In the preferred embodiment illustrated in FIGS. 1 and 2, variation in the external optical path of the laser beams 18 and 20 is provided by the movable mirror 23 before the laser beams 18 and 20 are combined along the common optical path 42. The position of the movable mirror 23 with respect to the beam combiner 12 provides a change in the optical path length of photons reflected from the common optical path 42 back into the ring laser cavity that is four times the actual physical displacement of the movable mirror 23. Thus, for example, physically displacing the movable mirror 23 ten wavelengths of the laser beams 18 and 20 along an axis normal to the plane of the movable mirror 23 induces a forty wavelength change in the optical path length of photons reflected from the common optical path 42 back into the ring laser cavity.
In the preferred embodiment illustrated in FIGS. 1 and 2 a piezo-electric bimorph is used as the movable mirror 34. As shown in FIG. 3, this bimorph is formed from two generally rectangular wafers 46 and 48 of piezo-electric material bonded together with conductive epoxy. Piezo-electric materials suitable for this use include, but are not limited to, lead titanate zirconate and barium titanate in sintered form. A reflective surface 50 is provided on a portion of an exposed side of the wafer 46 as an active mirror region for reflection of the laser beams 18 and 20. This surface 50 preferably has a reflectance of at least ninety percent and may be formed by application of a metallic coating onto the exposed side of wafer 46 or by bonding a thin highly polished metal sheet to the wafer 46.
To facilitate electrical interconnections, the piezo-electric wafers 46 and 48 have slightly differing lengths. As shown in FIG. 2, the lengths of both wafers 46 and 48, however, preferably exceed the length of the groove 31 in the beam combiner 12 so as to accommodate leads 52 and 54 extending from the wafers 46 and 48. The assembly of the wafers 46 and 48 is preferably bonded to the beam combiner 12 along the exterior edges of the gap 31 to accommodate flexure of the wafers 46 and 48 in the middle region of the beam combiner 12. The plane formed by the reflective surface 50 is preferably parallel to the base surface of the beam combiner 12 to within one minute of arc. This parallel orientation can be obtained by auto-collimating the base surface of the beam combiner 12 and the reflective surface 50 when the movable mirror 34 is bonded to the beam combiner 12.
In operation, application of a few tens of volts across the wafers 46 and 48 causes the movable mirror 34 to bow and displaces the position of a central portion of the reflective surface 50 with respect to the beam combiner 12. As noted above, the change in the external optical path length of photons backscattered from the common optical path 42 of the laser beams 18 and 20 is four times the actual displacement of the reflective surface 50 itself.
In FIG. 4 an alternative embodiment of the present invention is shown. In this embodiment the primary source of reflection back into the ring laser cavity, the detector, is periodically displaced along an axis parallel to the common path of the laser beams extracted from the ring laser cavity after the laser beams are directed along a common path by the beam combining optics. While this approach does not minimize all sources of backscatter-induced rotational bias error, it does provide a substantial reduction in rotational bias error and is applicable to a variety of ring laser configurations.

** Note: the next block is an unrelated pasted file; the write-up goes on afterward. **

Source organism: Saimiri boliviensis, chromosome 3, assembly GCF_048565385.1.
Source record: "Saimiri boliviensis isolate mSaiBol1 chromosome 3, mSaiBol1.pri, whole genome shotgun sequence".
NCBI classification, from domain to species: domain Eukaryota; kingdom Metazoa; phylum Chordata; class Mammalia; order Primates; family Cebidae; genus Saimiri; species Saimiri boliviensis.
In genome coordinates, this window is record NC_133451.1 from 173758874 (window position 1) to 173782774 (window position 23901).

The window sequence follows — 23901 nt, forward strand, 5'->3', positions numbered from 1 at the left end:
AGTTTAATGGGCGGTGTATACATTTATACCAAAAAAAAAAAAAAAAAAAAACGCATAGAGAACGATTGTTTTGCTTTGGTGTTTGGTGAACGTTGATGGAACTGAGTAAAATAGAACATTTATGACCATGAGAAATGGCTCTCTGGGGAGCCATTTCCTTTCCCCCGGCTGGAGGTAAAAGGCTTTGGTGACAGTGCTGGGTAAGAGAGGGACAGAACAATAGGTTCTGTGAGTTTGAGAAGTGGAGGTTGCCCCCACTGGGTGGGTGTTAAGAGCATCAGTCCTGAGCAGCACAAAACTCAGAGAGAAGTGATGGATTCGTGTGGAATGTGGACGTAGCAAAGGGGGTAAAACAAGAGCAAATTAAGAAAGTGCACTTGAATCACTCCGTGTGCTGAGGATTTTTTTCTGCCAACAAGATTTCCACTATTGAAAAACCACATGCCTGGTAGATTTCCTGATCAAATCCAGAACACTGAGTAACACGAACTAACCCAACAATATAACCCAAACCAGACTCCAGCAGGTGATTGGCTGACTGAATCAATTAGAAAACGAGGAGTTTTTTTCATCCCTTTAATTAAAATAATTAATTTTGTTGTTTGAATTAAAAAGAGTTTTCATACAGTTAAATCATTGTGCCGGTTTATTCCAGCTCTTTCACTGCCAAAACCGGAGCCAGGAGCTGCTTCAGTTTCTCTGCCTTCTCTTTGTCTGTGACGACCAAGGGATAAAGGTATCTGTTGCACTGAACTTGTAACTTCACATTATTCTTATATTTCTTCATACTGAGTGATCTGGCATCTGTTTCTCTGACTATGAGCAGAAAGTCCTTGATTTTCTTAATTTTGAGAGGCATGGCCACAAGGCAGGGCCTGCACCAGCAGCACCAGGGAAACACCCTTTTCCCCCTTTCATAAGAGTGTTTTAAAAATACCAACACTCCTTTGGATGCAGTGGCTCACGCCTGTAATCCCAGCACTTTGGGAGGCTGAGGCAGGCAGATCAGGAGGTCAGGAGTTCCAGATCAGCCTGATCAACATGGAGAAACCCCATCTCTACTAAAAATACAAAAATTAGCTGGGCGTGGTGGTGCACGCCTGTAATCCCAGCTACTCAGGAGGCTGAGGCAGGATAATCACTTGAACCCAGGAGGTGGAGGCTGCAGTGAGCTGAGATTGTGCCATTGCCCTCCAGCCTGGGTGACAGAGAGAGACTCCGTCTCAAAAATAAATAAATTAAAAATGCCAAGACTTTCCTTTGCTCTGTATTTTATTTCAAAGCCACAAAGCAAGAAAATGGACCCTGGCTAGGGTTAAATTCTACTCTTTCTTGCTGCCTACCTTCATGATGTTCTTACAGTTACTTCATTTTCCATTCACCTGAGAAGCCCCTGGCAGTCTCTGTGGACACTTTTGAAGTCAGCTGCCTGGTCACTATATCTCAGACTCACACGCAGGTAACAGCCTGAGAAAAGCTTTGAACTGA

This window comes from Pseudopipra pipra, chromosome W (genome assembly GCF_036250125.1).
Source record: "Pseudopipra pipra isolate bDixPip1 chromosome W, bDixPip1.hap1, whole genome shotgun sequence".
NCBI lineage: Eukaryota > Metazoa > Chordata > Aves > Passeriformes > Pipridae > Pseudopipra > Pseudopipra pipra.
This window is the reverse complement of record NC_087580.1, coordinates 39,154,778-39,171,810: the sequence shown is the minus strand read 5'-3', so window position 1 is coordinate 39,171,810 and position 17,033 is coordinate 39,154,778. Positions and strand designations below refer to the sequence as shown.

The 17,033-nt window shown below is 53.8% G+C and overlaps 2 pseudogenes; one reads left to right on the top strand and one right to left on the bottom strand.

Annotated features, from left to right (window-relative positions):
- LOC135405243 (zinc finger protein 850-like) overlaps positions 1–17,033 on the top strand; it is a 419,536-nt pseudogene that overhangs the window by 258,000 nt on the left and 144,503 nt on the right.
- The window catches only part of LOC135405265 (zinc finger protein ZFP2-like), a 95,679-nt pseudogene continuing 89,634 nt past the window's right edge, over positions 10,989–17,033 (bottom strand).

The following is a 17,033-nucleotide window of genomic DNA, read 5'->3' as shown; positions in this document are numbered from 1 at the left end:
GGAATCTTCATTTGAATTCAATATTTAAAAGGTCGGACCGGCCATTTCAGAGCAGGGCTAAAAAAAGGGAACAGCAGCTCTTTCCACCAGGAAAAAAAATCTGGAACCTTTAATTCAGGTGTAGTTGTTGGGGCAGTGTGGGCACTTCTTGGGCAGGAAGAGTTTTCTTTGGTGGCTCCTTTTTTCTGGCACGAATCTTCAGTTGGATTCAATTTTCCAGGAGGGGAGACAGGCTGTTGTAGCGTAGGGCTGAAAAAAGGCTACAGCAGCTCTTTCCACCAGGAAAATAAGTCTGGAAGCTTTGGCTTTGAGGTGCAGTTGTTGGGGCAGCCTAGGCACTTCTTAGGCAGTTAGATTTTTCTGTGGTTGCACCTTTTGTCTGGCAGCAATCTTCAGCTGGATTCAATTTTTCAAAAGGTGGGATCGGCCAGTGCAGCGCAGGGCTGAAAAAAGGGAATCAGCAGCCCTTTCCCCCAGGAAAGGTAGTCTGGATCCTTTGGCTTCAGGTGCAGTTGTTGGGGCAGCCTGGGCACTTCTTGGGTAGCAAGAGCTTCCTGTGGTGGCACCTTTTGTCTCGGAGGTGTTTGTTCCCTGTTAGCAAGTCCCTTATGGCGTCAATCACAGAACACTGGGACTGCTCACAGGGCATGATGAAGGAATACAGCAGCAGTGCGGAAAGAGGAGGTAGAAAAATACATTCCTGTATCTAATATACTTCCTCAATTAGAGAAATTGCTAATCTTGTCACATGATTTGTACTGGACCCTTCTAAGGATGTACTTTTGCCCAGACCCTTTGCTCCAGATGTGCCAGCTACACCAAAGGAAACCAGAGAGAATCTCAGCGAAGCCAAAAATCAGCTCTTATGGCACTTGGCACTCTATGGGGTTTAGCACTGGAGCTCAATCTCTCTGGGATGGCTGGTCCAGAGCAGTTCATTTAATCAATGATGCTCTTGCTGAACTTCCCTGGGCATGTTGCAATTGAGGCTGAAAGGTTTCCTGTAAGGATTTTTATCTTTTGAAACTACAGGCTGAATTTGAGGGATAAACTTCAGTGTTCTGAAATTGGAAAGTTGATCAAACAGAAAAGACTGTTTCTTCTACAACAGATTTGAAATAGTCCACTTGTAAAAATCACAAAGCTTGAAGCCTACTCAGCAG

As shown in FIG. 4, a stack of piezo-electric elements 80 are disposed between an optical beam combiner 82 and a detector 84. Counter-propagating laser beams 86 and 88 within a ring laser cavity 90 (partially shown) are partially transmitted through a ring laser output mirror 92 and directed along a common path 95 by multiple reflections within the beam combiner 82. In operation, application of a periodic voltage across the piezo-electric elements 80 causes a rectilinear displacement of the detector 84 along an axis parallel to the common path 95 of the laser beams 86 and 88. This movement of the detector 84 will not affect the output signal of the detector. As in the previous embodiment, the time dependency of the periodic voltage applied to the piezo-electric elements 80 is preferably a sinusoidal, function of time. The rate of fluctuation is also preferably greater than the sampling rate of the detector 84.
The present invention provides a unique method and apparatus for reducing one of the sources of rotational bias error. Application of the preferred method of the present invention is simple and the two embodiments discussed above are also relatively inexpensive to implement. It will, of course, be understood that modifications to the above-described invention will be apparent to others skilled in the art. For example, materials other than the piezo-electric wafers 46 and 48 discussed above could be used to form the movable mirror 34. The entire exposed surface of the piezo-electric wafer 46 could also be provided with a reflective coating rather than the localized region that actually reflects the laser beams 18 and 20 from the ring laser. Additionally, it should be expressly understood that incorporation of a movable mirror, such as the mirror 34, is not limited to the specific type of beam combiner 12 illustrated in FIG. 1. A movable mirror such as moveable mirror 34 could similarly be incorporated into a variety of different beam combiner configurations to vary the external optical path length of laser beams extracted from the ring laser cavity without departing from the scope or spirit of the present invention. Accordingly, the scope of the present invention is not limited by the particular embodiments or the description presented above, but is defined only by the claims set forth below, and equivalents thereof.
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|U.S. Classification||356/468, 372/94, 372/108|
|Nov 9, 1990||AS||Assignment|
Owner name: LITTON SYSTEMS, INC.,
Free format text: ASSIGNMENT OF ASSIGNORS INTEREST.;ASSIGNOR:JABR, SALIM;REEL/FRAME:005536/0327
Effective date: 19901023
Owner name: LITTON SYSTEMS, INC.,
Free format text: ASSIGNMENT OF ASSIGNORS INTEREST.;ASSIGNOR:MARTIN, GRAHAM;REEL/FRAME:005536/0325
Effective date: 19901016
|May 29, 1998||FPAY||Fee payment|
Year of fee payment: 4
|May 30, 2002||FPAY||Fee payment|
Year of fee payment: 8
|Jun 13, 2006||FPAY||Fee payment|
Year of fee payment: 12
|Jan 7, 2011||AS||Assignment|
Owner name: NORTHROP GRUMMAN SYSTEMS CORPORATION, CALIFORNIA
Effective date: 20110104
Free format text: ASSIGNMENT OF ASSIGNORS INTEREST;ASSIGNOR:NORTHROP GRUMMAN CORPORATION;REEL/FRAME:025597/0505